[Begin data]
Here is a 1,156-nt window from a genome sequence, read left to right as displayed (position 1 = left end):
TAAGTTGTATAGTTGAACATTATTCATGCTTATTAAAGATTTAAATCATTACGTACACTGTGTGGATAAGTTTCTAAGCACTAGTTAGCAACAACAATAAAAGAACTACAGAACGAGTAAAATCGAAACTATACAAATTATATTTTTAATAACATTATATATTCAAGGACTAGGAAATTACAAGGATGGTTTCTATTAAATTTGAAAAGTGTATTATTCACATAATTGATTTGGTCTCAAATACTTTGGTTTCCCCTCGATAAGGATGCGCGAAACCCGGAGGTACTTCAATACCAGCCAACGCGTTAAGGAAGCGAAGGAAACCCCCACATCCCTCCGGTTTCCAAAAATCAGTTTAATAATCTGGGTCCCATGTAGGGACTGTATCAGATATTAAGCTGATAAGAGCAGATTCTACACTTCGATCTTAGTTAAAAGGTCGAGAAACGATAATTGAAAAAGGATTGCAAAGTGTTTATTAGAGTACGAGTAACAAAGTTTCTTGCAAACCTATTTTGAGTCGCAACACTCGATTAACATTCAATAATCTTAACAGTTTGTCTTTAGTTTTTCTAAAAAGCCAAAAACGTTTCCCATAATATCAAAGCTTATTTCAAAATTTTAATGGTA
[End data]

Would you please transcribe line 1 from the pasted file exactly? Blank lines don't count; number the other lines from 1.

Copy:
Here is a 1,156-nt window from a genome sequence, read left to right as displayed (position 1 = left end):